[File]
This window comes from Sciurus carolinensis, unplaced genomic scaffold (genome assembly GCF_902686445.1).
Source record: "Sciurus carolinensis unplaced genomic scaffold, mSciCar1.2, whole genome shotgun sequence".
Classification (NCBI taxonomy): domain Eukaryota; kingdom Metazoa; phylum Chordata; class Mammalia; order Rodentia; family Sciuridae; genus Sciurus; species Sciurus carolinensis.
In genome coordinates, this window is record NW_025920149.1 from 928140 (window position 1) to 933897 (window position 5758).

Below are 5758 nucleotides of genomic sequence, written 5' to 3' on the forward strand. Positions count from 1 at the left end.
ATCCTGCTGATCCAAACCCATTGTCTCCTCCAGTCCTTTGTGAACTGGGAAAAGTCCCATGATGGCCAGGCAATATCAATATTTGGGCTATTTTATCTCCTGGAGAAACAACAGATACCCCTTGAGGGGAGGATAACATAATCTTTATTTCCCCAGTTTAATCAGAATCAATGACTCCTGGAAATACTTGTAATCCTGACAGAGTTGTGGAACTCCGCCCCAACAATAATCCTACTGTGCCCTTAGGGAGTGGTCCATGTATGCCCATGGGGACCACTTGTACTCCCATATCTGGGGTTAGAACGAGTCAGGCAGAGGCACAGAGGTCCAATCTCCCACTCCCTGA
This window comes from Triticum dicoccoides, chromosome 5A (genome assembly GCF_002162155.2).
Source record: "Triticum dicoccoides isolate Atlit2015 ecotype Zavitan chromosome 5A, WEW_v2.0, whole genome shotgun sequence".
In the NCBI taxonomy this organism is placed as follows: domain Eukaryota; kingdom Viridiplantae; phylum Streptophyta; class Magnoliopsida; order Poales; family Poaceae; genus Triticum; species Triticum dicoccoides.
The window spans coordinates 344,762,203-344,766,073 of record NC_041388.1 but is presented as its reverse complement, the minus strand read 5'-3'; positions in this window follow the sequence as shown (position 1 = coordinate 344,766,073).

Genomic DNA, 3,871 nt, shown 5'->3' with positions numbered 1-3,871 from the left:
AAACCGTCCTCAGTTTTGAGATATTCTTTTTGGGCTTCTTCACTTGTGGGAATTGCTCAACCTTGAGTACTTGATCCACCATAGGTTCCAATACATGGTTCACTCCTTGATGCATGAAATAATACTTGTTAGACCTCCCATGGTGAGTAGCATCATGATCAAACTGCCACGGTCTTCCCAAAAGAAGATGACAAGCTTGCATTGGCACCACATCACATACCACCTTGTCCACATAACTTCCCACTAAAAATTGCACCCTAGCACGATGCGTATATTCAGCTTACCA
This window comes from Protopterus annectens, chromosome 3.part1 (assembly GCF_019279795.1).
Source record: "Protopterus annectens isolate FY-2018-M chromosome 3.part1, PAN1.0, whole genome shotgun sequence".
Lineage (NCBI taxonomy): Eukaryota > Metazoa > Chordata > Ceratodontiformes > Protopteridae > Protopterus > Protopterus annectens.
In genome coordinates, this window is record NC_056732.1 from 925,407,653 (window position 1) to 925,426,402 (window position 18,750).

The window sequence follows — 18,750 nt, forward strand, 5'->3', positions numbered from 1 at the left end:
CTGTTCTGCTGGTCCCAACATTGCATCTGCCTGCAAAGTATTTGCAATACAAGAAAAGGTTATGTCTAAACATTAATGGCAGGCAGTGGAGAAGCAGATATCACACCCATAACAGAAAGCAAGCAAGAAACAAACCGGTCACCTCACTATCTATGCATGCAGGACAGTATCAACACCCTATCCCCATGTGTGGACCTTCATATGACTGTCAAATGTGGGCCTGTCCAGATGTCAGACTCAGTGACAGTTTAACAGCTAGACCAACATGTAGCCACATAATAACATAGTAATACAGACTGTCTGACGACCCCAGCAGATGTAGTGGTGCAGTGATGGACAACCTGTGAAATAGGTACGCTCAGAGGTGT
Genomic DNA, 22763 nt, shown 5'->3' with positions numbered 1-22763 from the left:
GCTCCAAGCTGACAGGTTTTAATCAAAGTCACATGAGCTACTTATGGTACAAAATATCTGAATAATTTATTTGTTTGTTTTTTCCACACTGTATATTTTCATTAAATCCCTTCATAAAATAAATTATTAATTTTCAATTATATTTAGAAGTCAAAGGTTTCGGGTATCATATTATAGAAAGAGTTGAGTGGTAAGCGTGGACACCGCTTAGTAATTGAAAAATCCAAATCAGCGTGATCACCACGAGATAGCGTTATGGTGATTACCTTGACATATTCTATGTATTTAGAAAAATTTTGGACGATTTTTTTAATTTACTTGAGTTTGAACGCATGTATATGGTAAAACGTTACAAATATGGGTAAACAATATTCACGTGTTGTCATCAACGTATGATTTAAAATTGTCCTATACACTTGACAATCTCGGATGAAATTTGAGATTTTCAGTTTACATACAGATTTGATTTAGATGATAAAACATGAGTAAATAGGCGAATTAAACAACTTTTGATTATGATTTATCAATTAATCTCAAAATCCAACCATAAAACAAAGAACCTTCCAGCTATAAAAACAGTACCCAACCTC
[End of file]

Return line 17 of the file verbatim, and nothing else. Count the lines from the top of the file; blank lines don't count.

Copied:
The window sequence follows — 18,750 nt, forward strand, 5'->3', positions numbered from 1 at the left end: